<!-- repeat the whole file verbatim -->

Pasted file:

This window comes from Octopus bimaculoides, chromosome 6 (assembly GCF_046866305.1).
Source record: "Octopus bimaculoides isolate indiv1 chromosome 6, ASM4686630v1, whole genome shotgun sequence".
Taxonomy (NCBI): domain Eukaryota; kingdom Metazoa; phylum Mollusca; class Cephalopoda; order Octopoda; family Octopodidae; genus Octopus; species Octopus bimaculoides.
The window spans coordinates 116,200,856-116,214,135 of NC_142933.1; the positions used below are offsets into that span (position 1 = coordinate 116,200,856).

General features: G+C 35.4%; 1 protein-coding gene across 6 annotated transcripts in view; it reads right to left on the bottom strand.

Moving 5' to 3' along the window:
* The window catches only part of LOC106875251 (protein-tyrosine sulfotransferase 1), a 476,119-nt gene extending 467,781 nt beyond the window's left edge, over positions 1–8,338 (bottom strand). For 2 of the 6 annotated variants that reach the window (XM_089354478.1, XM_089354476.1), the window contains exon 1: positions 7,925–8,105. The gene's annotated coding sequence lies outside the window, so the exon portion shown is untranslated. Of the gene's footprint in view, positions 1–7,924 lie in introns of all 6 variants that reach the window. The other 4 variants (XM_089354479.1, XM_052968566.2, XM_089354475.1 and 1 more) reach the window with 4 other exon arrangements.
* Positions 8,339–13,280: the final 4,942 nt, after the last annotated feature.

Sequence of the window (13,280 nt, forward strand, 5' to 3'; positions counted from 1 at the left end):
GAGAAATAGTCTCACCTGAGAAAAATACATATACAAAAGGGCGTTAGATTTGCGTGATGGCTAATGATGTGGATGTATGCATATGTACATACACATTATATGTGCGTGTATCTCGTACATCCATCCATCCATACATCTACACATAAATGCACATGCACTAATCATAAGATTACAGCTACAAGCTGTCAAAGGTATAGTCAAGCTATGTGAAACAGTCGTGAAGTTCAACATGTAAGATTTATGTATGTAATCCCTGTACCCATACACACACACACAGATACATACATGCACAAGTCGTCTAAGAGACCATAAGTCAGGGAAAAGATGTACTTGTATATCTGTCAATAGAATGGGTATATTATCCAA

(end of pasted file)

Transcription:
This window comes from Octopus bimaculoides, chromosome 6 (assembly GCF_046866305.1).
Source record: "Octopus bimaculoides isolate indiv1 chromosome 6, ASM4686630v1, whole genome shotgun sequence".
Taxonomy (NCBI): domain Eukaryota; kingdom Metazoa; phylum Mollusca; class Cephalopoda; order Octopoda; family Octopodidae; genus Octopus; species Octopus bimaculoides.
The window spans coordinates 116,200,856-116,214,135 of NC_142933.1; the positions used below are offsets into that span (position 1 = coordinate 116,200,856).

General features: G+C 35.4%; 1 protein-coding gene across 6 annotated transcripts in view; it reads right to left on the bottom strand.

Moving 5' to 3' along the window:
* The window catches only part of LOC106875251 (protein-tyrosine sulfotransferase 1), a 476,119-nt gene extending 467,781 nt beyond the window's left edge, over positions 1–8,338 (bottom strand). For 2 of the 6 annotated variants that reach the window (XM_089354478.1, XM_089354476.1), the window contains exon 1: positions 7,925–8,105. The gene's annotated coding sequence lies outside the window, so the exon portion shown is untranslated. Of the gene's footprint in view, positions 1–7,924 lie in introns of all 6 variants that reach the window. The other 4 variants (XM_089354479.1, XM_052968566.2, XM_089354475.1 and 1 more) reach the window with 4 other exon arrangements.
* Positions 8,339–13,280: the final 4,942 nt, after the last annotated feature.

Sequence of the window (13,280 nt, forward strand, 5' to 3'; positions counted from 1 at the left end):
GAGAAATAGTCTCACCTGAGAAAAATACATATACAAAAGGGCGTTAGATTTGCGTGATGGCTAATGATGTGGATGTATGCATATGTACATACACATTATATGTGCGTGTATCTCGTACATCCATCCATCCATACATCTACACATAAATGCACATGCACTAATCATAAGATTACAGCTACAAGCTGTCAAAGGTATAGTCAAGCTATGTGAAACAGTCGTGAAGTTCAACATGTAAGATTTATGTATGTAATCCCTGTACCCATACACACACACACAGATACATACATGCACAAGTCGTCTAAGAGACCATAAGTCAGGGAAAAGATGTACTTGTATATCTGTCAATAGAATGGGTATATTATCCAA